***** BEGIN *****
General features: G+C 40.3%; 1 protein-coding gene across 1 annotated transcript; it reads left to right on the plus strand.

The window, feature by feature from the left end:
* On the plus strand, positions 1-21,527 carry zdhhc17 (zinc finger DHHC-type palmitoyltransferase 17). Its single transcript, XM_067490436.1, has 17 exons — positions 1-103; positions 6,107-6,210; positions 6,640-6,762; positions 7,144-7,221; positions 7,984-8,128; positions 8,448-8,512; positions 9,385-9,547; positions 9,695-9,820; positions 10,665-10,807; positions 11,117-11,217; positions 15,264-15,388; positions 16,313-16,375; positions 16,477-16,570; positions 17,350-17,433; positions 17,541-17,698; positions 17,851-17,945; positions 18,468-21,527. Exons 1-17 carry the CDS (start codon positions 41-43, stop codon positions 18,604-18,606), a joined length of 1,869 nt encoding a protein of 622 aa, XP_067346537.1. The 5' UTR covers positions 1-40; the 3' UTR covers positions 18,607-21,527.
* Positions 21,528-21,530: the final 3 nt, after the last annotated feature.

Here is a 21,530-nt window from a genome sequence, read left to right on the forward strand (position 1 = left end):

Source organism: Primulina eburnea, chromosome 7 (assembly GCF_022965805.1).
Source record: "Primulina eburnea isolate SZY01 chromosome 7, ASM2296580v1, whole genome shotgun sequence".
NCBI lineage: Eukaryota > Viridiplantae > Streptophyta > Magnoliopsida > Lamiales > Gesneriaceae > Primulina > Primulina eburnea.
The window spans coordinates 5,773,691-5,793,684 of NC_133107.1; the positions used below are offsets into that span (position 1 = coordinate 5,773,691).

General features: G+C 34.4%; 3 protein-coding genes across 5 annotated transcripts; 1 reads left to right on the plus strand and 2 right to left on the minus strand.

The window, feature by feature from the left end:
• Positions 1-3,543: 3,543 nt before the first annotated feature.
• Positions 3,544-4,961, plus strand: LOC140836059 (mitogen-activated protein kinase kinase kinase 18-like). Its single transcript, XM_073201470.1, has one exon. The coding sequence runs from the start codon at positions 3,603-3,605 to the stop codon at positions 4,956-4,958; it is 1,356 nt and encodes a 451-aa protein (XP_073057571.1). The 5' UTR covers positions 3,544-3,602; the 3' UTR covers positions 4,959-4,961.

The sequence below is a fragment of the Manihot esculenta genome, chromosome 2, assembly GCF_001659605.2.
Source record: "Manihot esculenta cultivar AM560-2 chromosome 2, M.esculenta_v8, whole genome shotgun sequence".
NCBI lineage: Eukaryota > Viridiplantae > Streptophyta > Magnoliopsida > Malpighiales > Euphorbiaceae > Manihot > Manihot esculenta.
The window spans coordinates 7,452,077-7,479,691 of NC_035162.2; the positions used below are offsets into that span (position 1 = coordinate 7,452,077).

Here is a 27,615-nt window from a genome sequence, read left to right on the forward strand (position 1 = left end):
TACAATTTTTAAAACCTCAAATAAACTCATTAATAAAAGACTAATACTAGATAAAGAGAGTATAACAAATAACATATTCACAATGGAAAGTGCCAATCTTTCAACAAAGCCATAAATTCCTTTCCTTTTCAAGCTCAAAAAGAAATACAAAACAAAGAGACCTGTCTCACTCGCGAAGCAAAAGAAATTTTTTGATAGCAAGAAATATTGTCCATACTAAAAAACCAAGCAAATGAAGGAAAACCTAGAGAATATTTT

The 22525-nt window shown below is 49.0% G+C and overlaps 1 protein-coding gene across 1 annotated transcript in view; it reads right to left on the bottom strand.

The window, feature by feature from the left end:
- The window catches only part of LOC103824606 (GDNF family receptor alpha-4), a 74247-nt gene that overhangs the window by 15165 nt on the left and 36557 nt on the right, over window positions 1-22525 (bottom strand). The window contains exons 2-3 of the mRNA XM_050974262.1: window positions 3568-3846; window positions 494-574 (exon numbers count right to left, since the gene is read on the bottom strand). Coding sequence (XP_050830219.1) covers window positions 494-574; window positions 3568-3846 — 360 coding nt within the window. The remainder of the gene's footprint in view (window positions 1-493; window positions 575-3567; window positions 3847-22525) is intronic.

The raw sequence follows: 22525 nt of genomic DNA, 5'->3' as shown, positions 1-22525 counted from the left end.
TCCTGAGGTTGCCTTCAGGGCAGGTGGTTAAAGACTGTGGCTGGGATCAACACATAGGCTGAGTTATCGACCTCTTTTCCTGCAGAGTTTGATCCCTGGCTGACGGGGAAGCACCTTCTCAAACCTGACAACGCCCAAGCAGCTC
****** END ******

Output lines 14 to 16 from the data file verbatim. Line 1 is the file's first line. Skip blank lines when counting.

The sequence below is a fragment of the Manihot esculenta genome, chromosome 2, assembly GCF_001659605.2.
Source record: "Manihot esculenta cultivar AM560-2 chromosome 2, M.esculenta_v8, whole genome shotgun sequence".
NCBI lineage: Eukaryota > Viridiplantae > Streptophyta > Magnoliopsida > Malpighiales > Euphorbiaceae > Manihot > Manihot esculenta.